In fact, many organizations exist to totally minimize the suffering of terminally ill individuals while also allowing them to be with their loved ones. Organizations such as hospice are far better alternatives than simply killing oneself. Despite my belief on this issue, many believe that such palliative care is not so immediately available to everyone. In her essay, Angell says “[She has] no doubt that if expert palliative care were available to everyone who needed it, there would be few requests for assisted suicide”(114). The notion of expert palliative care not being able to everyone is a very valid concern for patients who are deciding whether or not to undergo physician-assisted suicide. By saying expert palliative care, Angell is referring to hospice organizations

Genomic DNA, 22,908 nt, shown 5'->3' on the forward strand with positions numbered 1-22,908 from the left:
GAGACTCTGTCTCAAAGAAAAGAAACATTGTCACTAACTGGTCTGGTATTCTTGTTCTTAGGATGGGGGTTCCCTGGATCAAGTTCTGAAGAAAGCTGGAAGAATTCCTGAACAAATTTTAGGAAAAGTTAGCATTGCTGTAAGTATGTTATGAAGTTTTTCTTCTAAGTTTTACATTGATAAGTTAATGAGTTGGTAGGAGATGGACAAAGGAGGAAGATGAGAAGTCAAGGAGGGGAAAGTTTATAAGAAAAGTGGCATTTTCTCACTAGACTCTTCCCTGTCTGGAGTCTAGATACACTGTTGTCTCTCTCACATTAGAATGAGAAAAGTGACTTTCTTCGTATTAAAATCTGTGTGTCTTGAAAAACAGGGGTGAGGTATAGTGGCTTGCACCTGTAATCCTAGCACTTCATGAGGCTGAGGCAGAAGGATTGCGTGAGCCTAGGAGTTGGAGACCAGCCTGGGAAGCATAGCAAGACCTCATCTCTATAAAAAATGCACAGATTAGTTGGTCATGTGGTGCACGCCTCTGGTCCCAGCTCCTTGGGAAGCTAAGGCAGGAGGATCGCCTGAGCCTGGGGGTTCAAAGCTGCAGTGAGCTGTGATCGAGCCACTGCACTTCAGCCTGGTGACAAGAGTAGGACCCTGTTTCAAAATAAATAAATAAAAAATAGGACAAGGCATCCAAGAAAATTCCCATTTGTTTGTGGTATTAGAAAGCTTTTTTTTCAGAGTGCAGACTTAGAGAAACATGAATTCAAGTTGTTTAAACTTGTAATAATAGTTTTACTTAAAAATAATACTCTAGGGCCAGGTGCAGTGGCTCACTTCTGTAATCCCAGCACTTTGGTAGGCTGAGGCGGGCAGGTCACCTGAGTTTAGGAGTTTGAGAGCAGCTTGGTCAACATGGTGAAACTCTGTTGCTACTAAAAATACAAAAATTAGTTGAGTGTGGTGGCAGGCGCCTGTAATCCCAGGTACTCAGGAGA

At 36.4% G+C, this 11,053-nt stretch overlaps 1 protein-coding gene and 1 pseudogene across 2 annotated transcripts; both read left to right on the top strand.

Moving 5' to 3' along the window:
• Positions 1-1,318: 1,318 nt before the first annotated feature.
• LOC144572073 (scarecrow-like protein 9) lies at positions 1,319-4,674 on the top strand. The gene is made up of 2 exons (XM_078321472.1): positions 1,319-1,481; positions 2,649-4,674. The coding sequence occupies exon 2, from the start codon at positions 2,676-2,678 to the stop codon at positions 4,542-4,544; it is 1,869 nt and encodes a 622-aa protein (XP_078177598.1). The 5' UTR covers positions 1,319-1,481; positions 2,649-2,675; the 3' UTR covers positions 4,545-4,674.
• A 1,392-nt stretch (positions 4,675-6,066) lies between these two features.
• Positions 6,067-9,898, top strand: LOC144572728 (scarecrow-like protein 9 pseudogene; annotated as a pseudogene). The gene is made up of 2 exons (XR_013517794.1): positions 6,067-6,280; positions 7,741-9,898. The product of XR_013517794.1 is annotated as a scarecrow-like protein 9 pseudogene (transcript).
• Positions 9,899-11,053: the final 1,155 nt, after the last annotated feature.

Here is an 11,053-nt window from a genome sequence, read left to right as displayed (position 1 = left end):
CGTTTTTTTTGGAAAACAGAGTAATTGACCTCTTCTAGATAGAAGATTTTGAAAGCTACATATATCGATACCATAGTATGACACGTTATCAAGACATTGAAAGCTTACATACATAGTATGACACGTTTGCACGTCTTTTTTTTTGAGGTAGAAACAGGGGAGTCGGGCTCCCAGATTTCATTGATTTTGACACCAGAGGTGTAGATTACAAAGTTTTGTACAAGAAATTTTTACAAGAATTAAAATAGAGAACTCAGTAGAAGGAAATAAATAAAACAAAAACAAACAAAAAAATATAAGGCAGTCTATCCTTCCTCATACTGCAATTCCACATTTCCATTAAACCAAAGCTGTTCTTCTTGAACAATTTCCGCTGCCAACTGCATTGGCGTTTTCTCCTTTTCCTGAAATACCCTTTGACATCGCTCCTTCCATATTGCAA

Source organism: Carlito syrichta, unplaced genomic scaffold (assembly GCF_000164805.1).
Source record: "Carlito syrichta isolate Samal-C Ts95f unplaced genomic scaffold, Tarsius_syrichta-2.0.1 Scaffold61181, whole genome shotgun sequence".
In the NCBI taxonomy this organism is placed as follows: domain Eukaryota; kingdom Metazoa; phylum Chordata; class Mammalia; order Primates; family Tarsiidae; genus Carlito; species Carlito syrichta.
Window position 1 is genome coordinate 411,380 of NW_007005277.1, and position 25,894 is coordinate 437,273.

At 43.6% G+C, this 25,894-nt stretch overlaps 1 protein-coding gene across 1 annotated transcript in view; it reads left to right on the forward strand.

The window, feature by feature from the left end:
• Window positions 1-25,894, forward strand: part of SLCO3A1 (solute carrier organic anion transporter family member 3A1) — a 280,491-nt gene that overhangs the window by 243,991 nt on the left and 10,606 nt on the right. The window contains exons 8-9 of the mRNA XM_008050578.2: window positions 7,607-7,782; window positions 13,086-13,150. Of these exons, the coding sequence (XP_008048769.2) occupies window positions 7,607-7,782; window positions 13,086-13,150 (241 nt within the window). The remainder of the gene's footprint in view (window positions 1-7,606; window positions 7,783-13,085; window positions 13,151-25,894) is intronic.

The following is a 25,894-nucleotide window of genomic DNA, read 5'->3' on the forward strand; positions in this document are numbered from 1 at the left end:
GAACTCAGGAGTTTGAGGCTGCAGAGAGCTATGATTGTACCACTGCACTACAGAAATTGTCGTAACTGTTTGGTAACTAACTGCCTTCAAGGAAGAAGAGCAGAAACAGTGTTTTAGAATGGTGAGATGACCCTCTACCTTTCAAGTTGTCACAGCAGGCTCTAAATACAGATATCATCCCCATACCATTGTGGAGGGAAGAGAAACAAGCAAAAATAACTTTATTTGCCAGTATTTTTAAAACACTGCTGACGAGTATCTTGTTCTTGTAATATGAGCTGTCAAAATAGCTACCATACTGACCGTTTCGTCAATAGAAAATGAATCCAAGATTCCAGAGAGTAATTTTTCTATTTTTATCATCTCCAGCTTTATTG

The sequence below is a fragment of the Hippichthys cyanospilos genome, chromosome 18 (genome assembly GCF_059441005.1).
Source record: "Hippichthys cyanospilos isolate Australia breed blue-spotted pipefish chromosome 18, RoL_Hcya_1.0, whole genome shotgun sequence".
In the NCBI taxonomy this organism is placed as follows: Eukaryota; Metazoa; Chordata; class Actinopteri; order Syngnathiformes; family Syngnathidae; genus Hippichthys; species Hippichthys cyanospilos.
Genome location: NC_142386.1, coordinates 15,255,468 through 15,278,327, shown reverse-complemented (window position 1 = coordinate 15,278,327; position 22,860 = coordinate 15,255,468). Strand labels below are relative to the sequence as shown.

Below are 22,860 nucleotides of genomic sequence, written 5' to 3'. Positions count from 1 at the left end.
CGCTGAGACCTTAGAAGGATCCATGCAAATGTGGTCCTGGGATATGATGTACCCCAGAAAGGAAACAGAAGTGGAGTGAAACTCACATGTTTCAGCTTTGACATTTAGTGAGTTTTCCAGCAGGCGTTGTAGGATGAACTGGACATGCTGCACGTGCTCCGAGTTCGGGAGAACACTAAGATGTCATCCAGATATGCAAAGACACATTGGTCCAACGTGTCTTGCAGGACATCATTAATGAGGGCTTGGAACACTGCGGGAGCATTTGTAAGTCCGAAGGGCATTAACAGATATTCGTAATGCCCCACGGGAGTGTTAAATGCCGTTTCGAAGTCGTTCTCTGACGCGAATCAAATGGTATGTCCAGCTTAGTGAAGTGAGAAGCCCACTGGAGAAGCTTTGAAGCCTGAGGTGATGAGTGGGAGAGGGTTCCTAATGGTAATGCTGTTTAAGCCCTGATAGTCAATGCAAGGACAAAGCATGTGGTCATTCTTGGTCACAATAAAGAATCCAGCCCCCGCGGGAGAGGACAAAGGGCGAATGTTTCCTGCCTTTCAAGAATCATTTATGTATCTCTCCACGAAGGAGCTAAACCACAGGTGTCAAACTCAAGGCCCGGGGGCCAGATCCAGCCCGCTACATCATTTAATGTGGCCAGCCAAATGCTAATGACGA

In today’s society, suicide, and more controversially, physician assisted suicide, is a hotly debated topic amongst both every day citizens and members of the medical community. The controversial nature of the subject opens up the conversation to scrutinizing the ethics involved. Who can draw the line between morality and immorality on such a delicate subject, between lessening the suffering of a loved one and murder? Is there a moral dissimilarity between letting someone die under your care and killing them? Assuming that PAS suicide is legal under certain circumstances, how stringent need be these circumstances? The patient must be terminally ill to qualify for voluntary physician-assisted suicide, but in the eyes of the non-terminal patients with no physical means to end their life, the ending of their pain through PAS may be worth their death; at what point is the medical staff disregarding a patient’s autonomy? Due to the variability of answers to these questions, the debate over physician-assisted suicide is far from over. However, real life occurrences happen every day outside the realm of debate and rhetoric, and decisions need to be made.